Ferrari have broken ranks with the teams planning a breakaway series and committed to Formula One until 2012.
Ferrari were key players in the battle for the future of F1
The world champions have signed an extension of the Concorde Agreement that governs the running of the sport.
F1 boss Bernie Ecclestone said he was "delighted... the future of F1 has now been stabilised".
Ecclestone hopes the move will end any major threat to F1's future from the Grand Prix World Championship (GPWC), which is threatening a breakaway.
Ecclestone told BBC Sport in an exclusive interview that Ferrari had signed a new version of the Concorde Agreement that resolved many of the grievances held by the GPWC, which was led by Ferrari, DaimlerChrysler (Mercedes), Renault and BMW (Williams).
They were asking for a greater share of F1's revenues and more say in the running of the sport.
Ecclestone said: "The parts of the Concorde Agreement they were concerned with will be dealt with and they are going to get more money."
He said he was offering the teams an extra $500m (£267m) over the next three years.
The other teams had not signed yet, he said, but they were aware of the new terms.
"The people I have spoken to are happy - about four or five of them," Ecclestone added.
"At the moment, when I've spoken to them on the phone, the answer was: 'It's positive.'
"Having thought about everything and seen whether they can do better or worse, that's how it is."
Later on Wednesday Ecclestone was quoted by Reuters saying he had spoken to all the teams bar Jordan.
"They are all relieved," he said. "Their main concern is that the technical regulations don't keep changing. That's what's cost them a fortune."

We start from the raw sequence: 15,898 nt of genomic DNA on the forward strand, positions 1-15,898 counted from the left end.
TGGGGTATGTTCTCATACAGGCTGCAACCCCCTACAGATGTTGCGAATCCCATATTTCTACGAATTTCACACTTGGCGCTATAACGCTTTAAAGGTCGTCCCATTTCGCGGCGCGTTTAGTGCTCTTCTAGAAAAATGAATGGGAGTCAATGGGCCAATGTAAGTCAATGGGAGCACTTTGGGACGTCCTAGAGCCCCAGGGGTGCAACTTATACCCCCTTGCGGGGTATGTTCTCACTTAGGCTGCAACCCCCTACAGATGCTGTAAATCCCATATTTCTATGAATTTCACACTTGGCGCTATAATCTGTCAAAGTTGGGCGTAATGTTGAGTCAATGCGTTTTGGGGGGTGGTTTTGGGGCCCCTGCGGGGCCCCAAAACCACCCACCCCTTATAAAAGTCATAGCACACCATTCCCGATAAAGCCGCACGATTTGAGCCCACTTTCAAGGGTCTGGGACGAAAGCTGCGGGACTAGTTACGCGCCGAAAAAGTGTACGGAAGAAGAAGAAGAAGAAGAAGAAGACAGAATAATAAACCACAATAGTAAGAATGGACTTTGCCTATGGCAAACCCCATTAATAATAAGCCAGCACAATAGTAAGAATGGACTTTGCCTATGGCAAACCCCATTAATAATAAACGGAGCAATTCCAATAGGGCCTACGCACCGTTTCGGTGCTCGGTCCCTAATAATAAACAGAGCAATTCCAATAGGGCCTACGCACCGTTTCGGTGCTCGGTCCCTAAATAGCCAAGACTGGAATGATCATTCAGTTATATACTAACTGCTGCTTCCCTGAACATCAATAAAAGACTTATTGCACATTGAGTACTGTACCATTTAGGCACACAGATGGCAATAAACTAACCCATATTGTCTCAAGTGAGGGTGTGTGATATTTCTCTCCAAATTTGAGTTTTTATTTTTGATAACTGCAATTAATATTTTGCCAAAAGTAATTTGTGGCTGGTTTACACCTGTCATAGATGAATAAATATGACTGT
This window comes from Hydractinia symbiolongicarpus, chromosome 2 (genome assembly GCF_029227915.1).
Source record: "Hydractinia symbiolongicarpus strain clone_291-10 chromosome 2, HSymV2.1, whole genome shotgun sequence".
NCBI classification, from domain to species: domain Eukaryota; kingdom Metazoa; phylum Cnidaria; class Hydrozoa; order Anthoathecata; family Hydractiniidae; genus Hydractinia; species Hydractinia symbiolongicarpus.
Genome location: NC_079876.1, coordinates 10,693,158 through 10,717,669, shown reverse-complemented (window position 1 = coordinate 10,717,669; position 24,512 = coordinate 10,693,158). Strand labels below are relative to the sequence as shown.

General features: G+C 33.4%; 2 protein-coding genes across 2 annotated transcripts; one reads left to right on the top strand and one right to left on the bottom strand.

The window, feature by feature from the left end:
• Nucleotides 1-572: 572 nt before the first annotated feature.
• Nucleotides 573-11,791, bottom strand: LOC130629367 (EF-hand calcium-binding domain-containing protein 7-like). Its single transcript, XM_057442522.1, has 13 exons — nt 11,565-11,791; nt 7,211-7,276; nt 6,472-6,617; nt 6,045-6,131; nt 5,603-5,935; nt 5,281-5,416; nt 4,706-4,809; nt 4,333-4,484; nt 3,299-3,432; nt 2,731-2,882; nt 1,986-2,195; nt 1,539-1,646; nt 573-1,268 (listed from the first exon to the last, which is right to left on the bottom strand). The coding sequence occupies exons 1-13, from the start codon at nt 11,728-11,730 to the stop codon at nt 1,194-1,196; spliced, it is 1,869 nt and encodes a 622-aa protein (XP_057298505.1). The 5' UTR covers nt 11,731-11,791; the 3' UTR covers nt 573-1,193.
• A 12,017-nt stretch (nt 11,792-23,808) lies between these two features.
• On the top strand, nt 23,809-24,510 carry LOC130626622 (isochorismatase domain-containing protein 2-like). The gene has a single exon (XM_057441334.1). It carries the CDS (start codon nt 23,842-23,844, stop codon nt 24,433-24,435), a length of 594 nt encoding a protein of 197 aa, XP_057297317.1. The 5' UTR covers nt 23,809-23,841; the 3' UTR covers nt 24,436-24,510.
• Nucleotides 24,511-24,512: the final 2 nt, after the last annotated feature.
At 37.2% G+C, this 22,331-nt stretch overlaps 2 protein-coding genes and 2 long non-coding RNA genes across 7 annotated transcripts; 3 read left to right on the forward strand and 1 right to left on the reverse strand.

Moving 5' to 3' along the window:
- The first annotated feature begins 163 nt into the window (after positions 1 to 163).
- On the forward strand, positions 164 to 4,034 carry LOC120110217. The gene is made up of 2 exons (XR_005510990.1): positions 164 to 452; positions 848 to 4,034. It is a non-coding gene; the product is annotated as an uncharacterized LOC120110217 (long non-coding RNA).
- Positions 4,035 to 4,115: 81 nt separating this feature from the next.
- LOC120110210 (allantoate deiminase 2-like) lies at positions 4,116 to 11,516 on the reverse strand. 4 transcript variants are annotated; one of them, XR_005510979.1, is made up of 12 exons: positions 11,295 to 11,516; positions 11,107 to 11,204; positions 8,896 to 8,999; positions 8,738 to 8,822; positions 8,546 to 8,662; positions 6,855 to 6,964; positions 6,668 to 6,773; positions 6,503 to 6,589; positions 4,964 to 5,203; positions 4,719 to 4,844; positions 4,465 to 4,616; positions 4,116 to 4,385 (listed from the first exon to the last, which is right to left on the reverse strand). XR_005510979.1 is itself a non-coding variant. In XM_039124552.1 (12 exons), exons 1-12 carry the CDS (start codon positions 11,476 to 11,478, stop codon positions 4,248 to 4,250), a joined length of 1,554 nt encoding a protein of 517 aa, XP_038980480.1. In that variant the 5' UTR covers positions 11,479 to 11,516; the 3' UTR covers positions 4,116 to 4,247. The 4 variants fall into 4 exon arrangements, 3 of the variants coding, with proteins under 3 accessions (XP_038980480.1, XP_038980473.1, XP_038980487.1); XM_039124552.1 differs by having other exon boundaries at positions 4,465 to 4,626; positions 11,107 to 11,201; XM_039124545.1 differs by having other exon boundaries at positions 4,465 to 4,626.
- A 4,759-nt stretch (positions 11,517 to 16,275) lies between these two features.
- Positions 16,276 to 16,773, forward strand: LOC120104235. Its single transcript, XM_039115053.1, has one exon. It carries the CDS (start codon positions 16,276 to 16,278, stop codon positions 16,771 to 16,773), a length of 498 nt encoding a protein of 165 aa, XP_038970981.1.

It has long been accepted that whichever side won Ferrari's commitment would win the battle for the future of F1.
That is because Ferrari's prestige as the most famous and well-supported team in the sport would guarantee the championship they were involved in would have the biggest following in the event of any split.
Ecclestone has pulled off the latest in a long line of political coups
Minardi team owner Paul Stoddart told the Reuters news agency: "I don't think it's the end of the GPWC but it is the end of them starting a separate championship."
He described Ferrari's decision as "a rather major coup on Bernie's part".
FIA president Max Mosley said: "We are very pleased to have reached this agreement with F1's commercial rights holder (Ecclestone) and the oldest team in the championship.
"The agreement is significant because it will ensure the future development of the FIA's most important championship."
Ferrari president Luca di Montezemolo added: "It is important that the FIA, FOM (Formula One Management) and Ferrari have put out a strong message of stability for the future of F1.
"The agreement is in line with what Ferrari had hoped for, for a long time."
Ecclestone played down the seriousness of the GPWC's plans.
"There's never been a battle," he said.
"Every time we've had a Concorde Agreement - and I've been involved with all of them - there's always been something going on and somebody doing something, trying to do the best they can for themselves. No problems."
But he admitted that Ferrari's decision would mean the FIA F1 World Championship would remain the leading motorsport championship into the foreseeable future.